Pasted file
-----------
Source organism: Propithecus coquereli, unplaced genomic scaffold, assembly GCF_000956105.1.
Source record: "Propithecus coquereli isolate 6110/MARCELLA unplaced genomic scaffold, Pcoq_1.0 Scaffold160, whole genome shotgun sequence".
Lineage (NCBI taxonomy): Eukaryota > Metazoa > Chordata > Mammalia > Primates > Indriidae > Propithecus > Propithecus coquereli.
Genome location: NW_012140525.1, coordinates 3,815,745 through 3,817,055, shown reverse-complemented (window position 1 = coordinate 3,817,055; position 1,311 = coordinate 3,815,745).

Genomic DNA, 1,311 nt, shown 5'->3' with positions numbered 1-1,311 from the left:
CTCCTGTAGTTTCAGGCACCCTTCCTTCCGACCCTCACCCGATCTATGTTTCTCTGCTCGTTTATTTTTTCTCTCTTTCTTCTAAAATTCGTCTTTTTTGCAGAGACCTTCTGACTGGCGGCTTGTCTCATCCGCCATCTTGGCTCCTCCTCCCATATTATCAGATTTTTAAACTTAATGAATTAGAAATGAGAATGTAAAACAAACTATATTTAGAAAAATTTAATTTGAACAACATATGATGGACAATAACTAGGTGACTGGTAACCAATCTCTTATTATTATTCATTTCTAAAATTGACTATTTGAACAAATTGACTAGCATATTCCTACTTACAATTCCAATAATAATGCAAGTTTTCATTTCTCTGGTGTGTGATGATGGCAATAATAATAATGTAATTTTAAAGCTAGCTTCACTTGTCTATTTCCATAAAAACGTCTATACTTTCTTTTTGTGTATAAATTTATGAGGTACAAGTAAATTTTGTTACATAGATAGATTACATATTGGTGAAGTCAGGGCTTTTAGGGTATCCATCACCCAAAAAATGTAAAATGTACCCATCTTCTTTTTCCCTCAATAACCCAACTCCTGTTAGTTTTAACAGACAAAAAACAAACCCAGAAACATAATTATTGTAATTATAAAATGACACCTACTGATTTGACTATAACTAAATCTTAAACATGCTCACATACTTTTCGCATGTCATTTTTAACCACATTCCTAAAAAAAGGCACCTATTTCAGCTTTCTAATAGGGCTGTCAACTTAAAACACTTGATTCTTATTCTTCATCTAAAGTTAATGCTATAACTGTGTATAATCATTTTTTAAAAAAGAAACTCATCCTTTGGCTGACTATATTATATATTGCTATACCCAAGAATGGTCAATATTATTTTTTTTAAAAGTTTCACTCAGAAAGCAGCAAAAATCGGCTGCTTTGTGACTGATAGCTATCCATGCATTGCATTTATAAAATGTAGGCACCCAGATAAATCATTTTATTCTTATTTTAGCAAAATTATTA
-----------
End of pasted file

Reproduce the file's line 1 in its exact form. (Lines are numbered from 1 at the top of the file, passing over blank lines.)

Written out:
Source organism: Propithecus coquereli, unplaced genomic scaffold, assembly GCF_000956105.1.